There is in most of us an insatiable desire to want to know the make-up and disposition of those about us. We never stop looking for clues that will indicate to us the nature of the personality of our colleagues in daily work. We probe and search for signs of the emotional equipment of our children. Biographies and autobiographies are read with great interest because we are curious to know what the subject of the biography or the writer of the autobiography is like. When one of our friends meets a figure of celebrated reputation, the persisting question we want to ask about the well-known person is “Well, what is he like?” “Describe her for me,” someone asks. We ask this question about God.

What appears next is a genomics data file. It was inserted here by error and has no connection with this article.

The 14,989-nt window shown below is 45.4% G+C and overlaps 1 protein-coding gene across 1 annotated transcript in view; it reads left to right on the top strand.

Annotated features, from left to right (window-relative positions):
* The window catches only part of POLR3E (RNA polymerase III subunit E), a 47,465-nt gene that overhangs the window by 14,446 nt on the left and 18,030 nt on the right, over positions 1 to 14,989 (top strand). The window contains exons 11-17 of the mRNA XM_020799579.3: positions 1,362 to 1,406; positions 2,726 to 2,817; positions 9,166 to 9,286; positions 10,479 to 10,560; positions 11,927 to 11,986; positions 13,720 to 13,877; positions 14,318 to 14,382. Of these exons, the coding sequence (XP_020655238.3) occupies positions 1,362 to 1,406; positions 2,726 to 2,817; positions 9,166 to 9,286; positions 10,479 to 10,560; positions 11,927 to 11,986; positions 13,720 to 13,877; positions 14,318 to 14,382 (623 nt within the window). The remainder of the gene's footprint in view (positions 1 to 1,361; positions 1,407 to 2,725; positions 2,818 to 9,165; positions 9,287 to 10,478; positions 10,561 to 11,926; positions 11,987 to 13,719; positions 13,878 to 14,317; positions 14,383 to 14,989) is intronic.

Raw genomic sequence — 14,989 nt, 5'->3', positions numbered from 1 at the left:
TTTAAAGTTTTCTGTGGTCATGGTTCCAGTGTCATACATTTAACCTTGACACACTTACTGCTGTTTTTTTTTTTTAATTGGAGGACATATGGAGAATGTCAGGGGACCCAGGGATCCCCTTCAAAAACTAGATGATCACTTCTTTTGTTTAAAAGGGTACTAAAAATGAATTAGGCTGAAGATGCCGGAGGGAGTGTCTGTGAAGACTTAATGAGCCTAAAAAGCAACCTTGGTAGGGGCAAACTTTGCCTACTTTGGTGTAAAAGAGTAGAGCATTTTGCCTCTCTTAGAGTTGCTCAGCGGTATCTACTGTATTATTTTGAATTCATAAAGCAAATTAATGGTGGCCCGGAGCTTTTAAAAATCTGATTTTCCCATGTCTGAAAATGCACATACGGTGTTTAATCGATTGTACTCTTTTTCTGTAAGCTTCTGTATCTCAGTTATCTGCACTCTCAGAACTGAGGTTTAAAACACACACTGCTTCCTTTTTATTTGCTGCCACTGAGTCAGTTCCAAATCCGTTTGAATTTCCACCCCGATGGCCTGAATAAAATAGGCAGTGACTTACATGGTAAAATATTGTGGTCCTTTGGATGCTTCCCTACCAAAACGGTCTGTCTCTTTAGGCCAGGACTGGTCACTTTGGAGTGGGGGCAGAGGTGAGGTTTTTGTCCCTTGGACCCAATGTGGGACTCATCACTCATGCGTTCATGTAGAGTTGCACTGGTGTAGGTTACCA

The whole burden of the churches in our communities, therefore, is to lead people toward a better understanding of the God with whom we are dealing. For, make no mistake, we are not in this thing alone. There is someone else who is at work in this world. When Albert Schweitzer began his work in Africa, he went to a certain village and was seeking to convert the chief of that village to the Christian faith. During the course of his conversation, Schweitzer tried to describe the Christian God to the leader of the tribe. After a while the chief cut in on Schweitzer and said, “Yes, we know that at evening when the sky lamps come out there is someone who passes on the edge of the forest, but we never call his name.” Many of us never call his name, but there is a God who passes over and over again the places where our lives are cast.